For no particular reason, my favorite phrase today is butt of sack. Which I go to the gym not to have one of.
When I was a kid, my father was slammed by a hard case of sciatica, which is one of those tarpaulin terms that covers a wealth of pains. Dad’s was pretty crippling. Most back and leg pains take care of themselves sooner or later, but this didn’t. We’re in the ’70s now, which means a few things:
- MRI’s exist in a theoretical sense, but not for you and me or our Dads.
- Medicine is highly advanced, in a look-at-those-cavemen-go kind of way.
- The sciatica might have been caused by bell-bottoms. We’ll never know.
As a union family in a time before Republicans started playing chicken with the National Treasury, we had health insurance, and good stuff too. My father tried medication, physical therapy, second opinions, exercise, relaxation, leeches, vapours,
magnets, copper. None of it worked. The pain was constant and ineluctable, and at last he started taking advice from the sort of “We nourish our health from the Sacred Twisted Root” folks that he didn’t usually take advice from. We didn’t get as far as orgone boxes or pyramids, but for the age it was pretty edgy — he went to a chiropractor.
I didn’t think about it one way or another. I was too young to know that in the Nixon years “chirporactor” was atin-Lay for “unholy witch doctor,” and unholy Gentile witch doctor to boot, because what member of the Tribes would go in for chiropractic when he could have been a real doctor and made his Mother so happy and all the other Mothers jealous? Besides, I was probably trying to figure out how to consecrate my athame around then anyway, so it’s not like I would have noticed anything amiss.
It works. Dr. Unholy G. Witch sticks him in the chair (remember that Star Trek is newfangled back then, TV’s are still routinely black and white, and “ergonomics” is atin-Lay for “don’t tease him, he talks funny,” so the chair is a howler on its own), twists him around just enough to stir up paranoid Semitic angst (“I don’t know, Officer, he just broke all of a sudden”), pushes a bit here and pulls a bit there and then thumbs an off switch my father didn’t know he had. And that was that for the pain.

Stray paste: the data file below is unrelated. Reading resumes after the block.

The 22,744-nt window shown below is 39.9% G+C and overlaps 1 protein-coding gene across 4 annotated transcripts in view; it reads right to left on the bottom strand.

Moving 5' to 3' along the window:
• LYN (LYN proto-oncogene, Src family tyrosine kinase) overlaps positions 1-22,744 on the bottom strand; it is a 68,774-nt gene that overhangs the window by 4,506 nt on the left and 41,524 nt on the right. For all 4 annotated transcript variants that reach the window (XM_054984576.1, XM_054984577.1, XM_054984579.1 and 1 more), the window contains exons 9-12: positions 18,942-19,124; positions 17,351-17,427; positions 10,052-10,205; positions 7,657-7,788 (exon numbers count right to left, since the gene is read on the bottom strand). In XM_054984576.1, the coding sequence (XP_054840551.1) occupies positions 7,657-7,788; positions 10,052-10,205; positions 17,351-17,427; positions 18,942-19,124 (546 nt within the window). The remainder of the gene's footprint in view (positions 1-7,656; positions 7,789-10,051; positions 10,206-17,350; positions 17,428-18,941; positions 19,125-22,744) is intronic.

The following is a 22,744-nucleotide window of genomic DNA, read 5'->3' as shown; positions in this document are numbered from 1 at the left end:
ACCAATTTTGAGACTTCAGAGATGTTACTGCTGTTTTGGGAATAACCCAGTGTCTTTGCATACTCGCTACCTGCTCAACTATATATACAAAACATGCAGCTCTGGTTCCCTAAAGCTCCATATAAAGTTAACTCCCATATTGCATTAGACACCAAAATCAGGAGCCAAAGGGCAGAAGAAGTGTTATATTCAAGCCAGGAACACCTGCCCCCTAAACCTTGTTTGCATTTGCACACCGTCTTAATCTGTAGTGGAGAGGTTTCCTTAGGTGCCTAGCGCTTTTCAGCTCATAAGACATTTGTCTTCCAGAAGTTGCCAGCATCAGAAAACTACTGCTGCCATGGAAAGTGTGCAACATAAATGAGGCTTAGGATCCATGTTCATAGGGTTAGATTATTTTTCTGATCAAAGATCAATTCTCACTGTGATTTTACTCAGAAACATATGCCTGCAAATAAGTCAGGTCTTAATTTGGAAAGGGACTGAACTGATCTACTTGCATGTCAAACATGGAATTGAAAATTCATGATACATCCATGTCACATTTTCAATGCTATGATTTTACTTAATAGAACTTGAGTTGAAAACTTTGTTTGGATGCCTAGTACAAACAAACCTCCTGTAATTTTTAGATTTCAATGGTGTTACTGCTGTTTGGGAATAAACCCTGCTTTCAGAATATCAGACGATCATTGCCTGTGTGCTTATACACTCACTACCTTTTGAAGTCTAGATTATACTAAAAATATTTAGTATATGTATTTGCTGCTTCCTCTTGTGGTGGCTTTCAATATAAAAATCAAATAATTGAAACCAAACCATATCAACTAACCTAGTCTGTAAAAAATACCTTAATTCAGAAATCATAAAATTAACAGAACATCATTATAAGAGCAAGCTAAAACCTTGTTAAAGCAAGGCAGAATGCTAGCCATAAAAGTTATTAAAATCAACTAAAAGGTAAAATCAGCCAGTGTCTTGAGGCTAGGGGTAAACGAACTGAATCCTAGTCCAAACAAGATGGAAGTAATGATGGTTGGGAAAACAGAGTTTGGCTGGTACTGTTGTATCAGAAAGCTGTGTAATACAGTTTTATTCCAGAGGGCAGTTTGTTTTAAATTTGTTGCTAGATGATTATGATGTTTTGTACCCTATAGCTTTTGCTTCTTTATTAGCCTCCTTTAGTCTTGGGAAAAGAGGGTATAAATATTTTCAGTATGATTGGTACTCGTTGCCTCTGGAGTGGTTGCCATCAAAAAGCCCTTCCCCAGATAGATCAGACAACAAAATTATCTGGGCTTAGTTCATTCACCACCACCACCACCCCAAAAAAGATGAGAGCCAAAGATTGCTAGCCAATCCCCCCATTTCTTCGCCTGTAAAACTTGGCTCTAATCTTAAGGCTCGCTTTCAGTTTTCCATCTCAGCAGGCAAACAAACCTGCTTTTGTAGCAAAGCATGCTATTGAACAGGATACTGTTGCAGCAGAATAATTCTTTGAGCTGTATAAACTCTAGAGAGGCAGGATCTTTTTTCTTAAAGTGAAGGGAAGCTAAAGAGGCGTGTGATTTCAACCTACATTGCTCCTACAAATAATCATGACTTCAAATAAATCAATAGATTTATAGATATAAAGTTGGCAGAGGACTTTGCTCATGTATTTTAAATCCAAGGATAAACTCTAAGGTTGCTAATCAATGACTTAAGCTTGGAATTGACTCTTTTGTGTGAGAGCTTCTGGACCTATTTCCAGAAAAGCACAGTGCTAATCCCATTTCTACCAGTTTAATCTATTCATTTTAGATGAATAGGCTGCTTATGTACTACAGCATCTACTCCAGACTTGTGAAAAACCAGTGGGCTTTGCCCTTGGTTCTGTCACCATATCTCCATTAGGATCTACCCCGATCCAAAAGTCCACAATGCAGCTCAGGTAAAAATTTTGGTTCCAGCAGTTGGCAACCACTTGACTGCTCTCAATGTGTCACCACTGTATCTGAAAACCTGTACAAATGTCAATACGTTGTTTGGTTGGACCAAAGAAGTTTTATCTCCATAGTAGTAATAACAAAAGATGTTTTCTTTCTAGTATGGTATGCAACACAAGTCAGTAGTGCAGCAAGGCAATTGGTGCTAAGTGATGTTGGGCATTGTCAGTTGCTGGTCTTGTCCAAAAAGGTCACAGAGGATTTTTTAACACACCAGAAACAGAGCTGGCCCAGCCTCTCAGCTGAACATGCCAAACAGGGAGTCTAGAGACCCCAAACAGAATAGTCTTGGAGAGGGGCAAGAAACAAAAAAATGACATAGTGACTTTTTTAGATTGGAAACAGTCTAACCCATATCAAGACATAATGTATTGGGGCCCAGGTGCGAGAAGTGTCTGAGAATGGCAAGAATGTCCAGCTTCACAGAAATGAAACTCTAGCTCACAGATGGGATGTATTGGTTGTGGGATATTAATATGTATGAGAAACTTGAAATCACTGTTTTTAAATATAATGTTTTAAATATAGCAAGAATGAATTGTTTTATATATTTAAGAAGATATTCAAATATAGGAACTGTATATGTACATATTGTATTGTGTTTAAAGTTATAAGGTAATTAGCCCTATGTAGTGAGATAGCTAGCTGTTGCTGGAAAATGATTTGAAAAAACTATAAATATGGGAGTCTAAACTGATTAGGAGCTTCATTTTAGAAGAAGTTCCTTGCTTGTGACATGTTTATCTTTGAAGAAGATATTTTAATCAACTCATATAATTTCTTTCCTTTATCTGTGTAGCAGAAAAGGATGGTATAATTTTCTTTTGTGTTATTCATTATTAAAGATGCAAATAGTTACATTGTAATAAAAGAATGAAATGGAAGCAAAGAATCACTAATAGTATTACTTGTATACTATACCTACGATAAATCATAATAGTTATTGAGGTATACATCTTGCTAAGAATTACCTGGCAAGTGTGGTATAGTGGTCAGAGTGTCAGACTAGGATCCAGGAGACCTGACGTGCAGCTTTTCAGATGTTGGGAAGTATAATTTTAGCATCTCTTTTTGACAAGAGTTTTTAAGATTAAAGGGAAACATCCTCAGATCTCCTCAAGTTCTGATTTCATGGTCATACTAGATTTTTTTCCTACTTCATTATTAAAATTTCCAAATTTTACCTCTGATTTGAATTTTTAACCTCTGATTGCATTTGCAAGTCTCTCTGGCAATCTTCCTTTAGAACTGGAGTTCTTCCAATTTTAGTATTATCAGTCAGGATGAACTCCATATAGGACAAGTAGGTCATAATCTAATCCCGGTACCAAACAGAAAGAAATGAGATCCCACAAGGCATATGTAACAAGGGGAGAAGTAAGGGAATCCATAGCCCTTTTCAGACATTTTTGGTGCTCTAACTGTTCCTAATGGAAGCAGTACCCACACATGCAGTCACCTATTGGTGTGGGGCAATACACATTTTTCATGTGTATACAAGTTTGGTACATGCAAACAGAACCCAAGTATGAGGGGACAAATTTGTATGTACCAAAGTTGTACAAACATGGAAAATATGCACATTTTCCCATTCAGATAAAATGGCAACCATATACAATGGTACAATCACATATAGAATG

I realize two things after Master Debunker PZ Myers, Darwin of the wonderful evolutionary biology blog Pharyngula, takes a few casual swipes at Chiroquackery on Tuesday. First, I think of chiropraxis as rather like acupuncture — which is to say, harmless and sometimes surprisingly effective. Second, I know abso-über-lutely nothing about it whatsoever. So I fire up Google for a bit, and a few linky minutes later I discover a third thing: My Dad must have been in a lot of pain. Dr. McCoy would never have approved of this crunchy business, that’s for sure. But it worked that time when other things didn’t, and that’s something.
I had two brushes with native medicine when I was traveling through Nepal in the ’90s. They were as different as two similar things can be, and they both illuminated much if you watched them right: they were kind of like card tricks, in which the medicine wasn’t really the trick but it kept your eyes busy while the sleight of hand got done. They remind me of this, and I’ll talk about them tomorrow.
“A faith that cannot survive collision with the truth is not worth many regrets.” – Arthur C. Clarke (a synergetic arrival in the email box, that quote, while I was writing this entry)